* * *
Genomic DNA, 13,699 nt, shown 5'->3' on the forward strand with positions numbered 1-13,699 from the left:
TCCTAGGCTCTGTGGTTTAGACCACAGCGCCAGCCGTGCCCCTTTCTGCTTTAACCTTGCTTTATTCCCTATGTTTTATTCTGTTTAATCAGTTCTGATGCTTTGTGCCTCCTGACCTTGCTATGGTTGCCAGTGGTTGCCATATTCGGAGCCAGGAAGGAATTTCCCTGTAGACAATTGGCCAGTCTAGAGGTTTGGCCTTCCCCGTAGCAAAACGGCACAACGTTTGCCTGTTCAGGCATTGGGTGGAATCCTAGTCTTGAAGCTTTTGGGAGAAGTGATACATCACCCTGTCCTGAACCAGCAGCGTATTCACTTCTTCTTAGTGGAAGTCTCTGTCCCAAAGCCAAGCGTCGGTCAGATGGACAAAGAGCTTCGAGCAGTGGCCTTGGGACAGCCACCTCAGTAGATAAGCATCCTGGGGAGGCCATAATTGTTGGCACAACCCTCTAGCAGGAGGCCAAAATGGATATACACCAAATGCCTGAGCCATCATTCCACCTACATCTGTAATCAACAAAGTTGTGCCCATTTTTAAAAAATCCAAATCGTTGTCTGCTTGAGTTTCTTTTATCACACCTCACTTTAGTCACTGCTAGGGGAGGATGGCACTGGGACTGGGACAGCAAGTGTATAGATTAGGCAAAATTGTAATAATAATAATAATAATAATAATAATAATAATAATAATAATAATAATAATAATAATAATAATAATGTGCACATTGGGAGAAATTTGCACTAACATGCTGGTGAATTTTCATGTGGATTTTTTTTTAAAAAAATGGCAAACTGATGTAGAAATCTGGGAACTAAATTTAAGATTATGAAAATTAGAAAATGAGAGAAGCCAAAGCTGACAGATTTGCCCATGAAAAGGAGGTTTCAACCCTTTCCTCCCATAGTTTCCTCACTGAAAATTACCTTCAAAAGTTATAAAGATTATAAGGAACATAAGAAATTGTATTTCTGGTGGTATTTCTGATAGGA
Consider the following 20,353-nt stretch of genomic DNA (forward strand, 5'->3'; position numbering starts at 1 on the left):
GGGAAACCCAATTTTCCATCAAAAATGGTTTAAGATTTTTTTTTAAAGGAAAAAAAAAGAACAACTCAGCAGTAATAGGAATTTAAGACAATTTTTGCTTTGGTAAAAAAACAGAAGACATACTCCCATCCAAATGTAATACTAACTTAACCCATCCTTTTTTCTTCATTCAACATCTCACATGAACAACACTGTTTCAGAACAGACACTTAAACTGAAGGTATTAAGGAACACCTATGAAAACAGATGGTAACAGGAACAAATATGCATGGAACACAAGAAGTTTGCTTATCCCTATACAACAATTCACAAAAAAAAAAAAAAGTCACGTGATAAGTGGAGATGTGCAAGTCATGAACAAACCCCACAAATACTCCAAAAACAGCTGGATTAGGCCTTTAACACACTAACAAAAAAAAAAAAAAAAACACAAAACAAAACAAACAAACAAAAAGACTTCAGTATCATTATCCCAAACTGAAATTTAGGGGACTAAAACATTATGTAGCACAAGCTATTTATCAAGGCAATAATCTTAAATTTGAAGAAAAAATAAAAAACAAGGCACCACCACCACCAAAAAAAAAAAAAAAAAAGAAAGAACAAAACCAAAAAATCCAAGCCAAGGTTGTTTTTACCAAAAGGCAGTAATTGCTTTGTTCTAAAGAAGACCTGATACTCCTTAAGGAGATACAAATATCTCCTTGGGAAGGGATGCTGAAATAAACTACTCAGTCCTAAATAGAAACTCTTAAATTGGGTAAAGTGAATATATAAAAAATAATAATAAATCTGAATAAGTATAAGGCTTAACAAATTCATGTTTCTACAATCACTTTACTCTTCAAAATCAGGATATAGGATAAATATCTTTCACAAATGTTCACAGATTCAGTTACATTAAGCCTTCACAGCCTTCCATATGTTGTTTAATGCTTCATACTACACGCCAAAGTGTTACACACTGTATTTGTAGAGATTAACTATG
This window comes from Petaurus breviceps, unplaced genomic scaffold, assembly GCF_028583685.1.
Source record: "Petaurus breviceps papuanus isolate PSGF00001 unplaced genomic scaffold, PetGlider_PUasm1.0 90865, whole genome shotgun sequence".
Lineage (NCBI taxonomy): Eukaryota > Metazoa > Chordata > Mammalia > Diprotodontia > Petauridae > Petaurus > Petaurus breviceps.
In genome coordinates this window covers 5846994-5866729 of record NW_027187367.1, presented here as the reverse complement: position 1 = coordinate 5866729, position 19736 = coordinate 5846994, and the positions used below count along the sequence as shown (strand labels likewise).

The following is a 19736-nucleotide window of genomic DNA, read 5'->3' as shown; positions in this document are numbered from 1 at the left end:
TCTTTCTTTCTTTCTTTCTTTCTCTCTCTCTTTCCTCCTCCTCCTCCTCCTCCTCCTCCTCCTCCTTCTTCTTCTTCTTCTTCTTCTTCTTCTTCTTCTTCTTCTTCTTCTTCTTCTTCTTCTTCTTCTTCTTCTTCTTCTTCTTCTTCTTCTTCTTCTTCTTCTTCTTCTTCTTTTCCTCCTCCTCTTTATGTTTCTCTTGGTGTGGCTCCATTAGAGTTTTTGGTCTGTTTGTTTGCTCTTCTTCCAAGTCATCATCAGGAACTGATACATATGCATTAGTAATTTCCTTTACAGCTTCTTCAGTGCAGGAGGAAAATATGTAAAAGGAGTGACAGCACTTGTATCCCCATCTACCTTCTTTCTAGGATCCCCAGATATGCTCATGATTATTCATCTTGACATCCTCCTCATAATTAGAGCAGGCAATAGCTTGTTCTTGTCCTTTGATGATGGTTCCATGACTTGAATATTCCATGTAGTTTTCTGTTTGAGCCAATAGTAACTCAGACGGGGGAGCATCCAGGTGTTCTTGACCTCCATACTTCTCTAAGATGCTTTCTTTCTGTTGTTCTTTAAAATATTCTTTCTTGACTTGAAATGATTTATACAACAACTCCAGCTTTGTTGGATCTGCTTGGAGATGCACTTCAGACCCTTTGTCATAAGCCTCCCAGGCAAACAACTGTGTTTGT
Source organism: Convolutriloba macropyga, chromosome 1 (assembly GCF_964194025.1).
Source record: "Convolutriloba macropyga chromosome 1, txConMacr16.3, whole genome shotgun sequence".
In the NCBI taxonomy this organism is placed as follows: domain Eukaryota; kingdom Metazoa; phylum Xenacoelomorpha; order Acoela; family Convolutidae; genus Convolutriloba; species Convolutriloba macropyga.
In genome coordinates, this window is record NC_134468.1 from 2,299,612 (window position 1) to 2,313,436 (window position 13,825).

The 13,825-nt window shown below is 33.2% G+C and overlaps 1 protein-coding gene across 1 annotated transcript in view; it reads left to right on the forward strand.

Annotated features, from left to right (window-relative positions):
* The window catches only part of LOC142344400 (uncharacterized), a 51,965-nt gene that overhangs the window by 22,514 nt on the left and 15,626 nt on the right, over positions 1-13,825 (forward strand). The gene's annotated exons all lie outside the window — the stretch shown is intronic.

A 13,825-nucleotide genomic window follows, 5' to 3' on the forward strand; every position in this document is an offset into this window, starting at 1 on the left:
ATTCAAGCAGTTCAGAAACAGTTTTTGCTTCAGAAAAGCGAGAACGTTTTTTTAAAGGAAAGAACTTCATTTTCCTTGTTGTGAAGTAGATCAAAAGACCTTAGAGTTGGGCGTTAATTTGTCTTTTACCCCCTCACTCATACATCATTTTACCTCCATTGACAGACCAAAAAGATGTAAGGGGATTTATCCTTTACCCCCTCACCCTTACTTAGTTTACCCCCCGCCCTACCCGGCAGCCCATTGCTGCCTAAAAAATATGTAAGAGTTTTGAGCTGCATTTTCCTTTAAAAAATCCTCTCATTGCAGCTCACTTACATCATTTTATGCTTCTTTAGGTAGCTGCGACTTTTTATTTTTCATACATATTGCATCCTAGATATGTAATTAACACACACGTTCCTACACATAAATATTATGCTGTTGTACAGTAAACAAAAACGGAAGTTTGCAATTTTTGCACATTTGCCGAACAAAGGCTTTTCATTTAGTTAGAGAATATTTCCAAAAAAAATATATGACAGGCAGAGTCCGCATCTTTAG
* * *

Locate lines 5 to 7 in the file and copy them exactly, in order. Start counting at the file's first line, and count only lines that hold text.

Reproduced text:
This window comes from Petaurus breviceps, unplaced genomic scaffold, assembly GCF_028583685.1.
Source record: "Petaurus breviceps papuanus isolate PSGF00001 unplaced genomic scaffold, PetGlider_PUasm1.0 90865, whole genome shotgun sequence".
Lineage (NCBI taxonomy): Eukaryota > Metazoa > Chordata > Mammalia > Diprotodontia > Petauridae > Petaurus > Petaurus breviceps.